Just Simply! Smooth Scrolling: Part One

In today's post, I'll be picking apart one of my favorite uphill battles: smooth scrolling. The post title is satire; smooth scrolling is only attractive shiny tip of the iceberg that clients want to see.

Smooth Scrolling is easy...right?

I can't begin to count the number of articles that advise using JavaScript to intercept and kill off click events in order to implement smooth scrolling. For example, approaches like this:

$('a[href^="#"]').click(function(event) {
  $('html, body').animate({
    scrollTop: $(this.hash).offset().top
  }, 1000);

This has a number of things wrong with it that completely breaks the native behavior that users expect when clicking on a jump link. This list is not comprehensive. See the HTML specification this link leads to an external website for a much more complete version of what should happen when navigating to a fragment.

  1. window.location is not updated
  2. Native focus management is lost
  3. There's no guarantee that the element that is being skipped to is even visible / accessible!
  4. What if the user has indicated that they prefer reduced motion?
  5. What if there's a sticky navigation banner? What if the sticky navigation banner changes height on resize or scroll? 😱

When presented with the above challenges, the developer reaction is almost always to keep shoveling on more JavaScript until someone realizes that a horrible decision has been made, but it's too late to go back.

window.location is not updated

Just simply use the history API!

Okay, well we can definitely push, replace, or pop state, but...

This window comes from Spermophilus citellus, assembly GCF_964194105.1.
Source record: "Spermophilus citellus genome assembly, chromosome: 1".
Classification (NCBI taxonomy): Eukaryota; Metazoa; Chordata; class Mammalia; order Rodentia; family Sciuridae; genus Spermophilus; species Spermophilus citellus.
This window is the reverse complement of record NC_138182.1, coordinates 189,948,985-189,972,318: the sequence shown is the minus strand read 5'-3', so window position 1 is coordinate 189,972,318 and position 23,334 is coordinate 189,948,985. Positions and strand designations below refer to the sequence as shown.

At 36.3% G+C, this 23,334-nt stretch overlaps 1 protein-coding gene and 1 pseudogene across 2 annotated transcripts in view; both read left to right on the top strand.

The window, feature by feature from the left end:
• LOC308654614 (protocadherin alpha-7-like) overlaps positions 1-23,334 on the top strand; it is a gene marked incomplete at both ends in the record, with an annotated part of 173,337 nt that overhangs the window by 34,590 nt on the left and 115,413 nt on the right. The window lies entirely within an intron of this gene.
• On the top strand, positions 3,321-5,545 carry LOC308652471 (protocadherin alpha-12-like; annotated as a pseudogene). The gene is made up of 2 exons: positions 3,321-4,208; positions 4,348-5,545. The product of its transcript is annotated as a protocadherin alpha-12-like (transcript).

1. Now don't we have to add a popstate event that duplicates our smooth scrolling function when a user tries to go back? Don't forget to also copy the check to make sure the user doesn't want reduced motion...
  2. What if the target element becomes inaccessible after getting pushed to history? Better also add a check in the popstate event to check...
  3. What if it becomes important to tap into hashchange events in the future? This event isn't emitted when using the History API. Do we have to emit a custom event instead?

Native focus management is lost

Easy! Use jquery animate's callback function to focus on the element after the scrolling animation completes!

Not so fast...

  1. What if the application utilizes :focus-visible? When javascript sets focus, it's treated as a keyboard interaction.
  2. What if the user hits tab while the animation is happening? Is it possible to cancel the scroll event?
  3. What if the target element isn't natively focusable? Better add a check in to update the tabindex to -1...ah, and don't forget to also make the change in the popstate event too!

What if the application utilizes :focus-visible?

Can't you just simply remove the focus ring if the user clicked the link and didn't use the keyboard?

Technically, yes...but I wouldn't recommend it. Some browsers ship with user preferences this link leads to an external website that can influence the :focus-visible heuristic. Trying to force this on users can quickly land a site owner in hot water with accessibility.

Enter feature creep

What you have works great, but we noticed that smooth scrolling does not happen when people visit our pages directly with anchors in the URL.


There's no guarantee that the element that is being skipped to is even visible / accessible

Tricky. Arguably, native browser functionality doesn't even address this point intuitively in all cases. In the next installment I'll share what seems to be a more reasonable, holistic, and accessible approach to improve things all around.